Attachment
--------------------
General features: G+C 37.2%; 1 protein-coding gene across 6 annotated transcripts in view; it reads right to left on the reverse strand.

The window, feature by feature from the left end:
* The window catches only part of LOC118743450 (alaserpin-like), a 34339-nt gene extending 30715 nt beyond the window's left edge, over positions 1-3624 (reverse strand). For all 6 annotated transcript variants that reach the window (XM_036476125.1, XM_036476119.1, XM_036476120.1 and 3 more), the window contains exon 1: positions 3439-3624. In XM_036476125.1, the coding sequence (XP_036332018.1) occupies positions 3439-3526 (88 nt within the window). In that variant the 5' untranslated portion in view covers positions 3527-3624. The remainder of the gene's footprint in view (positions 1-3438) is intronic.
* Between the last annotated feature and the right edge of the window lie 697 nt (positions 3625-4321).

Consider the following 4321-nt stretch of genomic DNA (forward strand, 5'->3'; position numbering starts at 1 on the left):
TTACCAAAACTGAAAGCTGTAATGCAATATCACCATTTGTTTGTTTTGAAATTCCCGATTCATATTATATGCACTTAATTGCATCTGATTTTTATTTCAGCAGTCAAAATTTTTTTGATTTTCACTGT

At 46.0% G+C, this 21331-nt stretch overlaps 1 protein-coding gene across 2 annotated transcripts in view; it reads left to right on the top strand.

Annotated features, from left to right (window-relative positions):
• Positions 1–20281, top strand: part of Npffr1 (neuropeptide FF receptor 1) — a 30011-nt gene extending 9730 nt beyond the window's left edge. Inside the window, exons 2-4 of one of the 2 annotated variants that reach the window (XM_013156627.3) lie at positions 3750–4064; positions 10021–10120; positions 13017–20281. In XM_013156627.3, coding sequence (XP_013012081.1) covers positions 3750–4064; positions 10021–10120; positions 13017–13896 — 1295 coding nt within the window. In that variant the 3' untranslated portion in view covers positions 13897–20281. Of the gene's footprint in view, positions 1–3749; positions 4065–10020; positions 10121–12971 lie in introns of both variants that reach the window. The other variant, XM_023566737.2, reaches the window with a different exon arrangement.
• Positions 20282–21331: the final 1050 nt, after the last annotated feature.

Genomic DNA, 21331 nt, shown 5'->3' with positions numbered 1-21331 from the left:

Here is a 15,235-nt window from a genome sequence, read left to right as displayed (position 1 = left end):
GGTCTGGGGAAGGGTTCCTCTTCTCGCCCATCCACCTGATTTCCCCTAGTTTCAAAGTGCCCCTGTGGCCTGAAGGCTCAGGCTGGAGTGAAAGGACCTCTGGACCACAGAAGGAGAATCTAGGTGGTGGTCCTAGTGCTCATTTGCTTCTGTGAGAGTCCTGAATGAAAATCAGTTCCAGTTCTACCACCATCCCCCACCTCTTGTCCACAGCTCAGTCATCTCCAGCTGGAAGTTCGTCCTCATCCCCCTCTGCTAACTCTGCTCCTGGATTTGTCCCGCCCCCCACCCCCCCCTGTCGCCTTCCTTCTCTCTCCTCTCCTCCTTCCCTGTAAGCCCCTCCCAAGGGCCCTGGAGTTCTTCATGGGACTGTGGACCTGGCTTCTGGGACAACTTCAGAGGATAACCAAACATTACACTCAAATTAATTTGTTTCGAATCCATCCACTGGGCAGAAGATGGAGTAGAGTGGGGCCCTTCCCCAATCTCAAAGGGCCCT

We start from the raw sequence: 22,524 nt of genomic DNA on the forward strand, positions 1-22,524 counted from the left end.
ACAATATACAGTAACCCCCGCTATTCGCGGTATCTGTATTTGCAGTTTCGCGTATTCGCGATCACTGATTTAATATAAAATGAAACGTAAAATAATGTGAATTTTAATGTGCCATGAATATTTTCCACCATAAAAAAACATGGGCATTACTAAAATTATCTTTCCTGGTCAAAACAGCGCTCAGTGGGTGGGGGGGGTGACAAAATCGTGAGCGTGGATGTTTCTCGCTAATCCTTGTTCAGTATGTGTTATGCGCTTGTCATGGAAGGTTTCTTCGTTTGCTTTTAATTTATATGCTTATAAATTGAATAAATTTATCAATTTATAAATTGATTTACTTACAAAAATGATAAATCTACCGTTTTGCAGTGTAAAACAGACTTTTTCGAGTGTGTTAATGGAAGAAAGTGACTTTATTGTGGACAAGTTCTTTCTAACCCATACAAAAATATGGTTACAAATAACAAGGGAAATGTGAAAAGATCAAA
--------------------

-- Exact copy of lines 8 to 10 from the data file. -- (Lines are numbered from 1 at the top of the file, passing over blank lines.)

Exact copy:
Annotated features, from left to right (window-relative positions):
• Positions 1–20281, top strand: part of Npffr1 (neuropeptide FF receptor 1) — a 30011-nt gene extending 9730 nt beyond the window's left edge. Inside the window, exons 2-4 of one of the 2 annotated variants that reach the window (XM_013156627.3) lie at positions 3750–4064; positions 10021–10120; positions 13017–20281. In XM_013156627.3, coding sequence (XP_013012081.1) covers positions 3750–4064; positions 10021–10120; positions 13017–13896 — 1295 coding nt within the window. In that variant the 3' untranslated portion in view covers positions 13897–20281. Of the gene's footprint in view, positions 1–3749; positions 4065–10020; positions 10121–12971 lie in introns of both variants that reach the window. The other variant, XM_023566737.2, reaches the window with a different exon arrangement.
• Positions 20282–21331: the final 1050 nt, after the last annotated feature.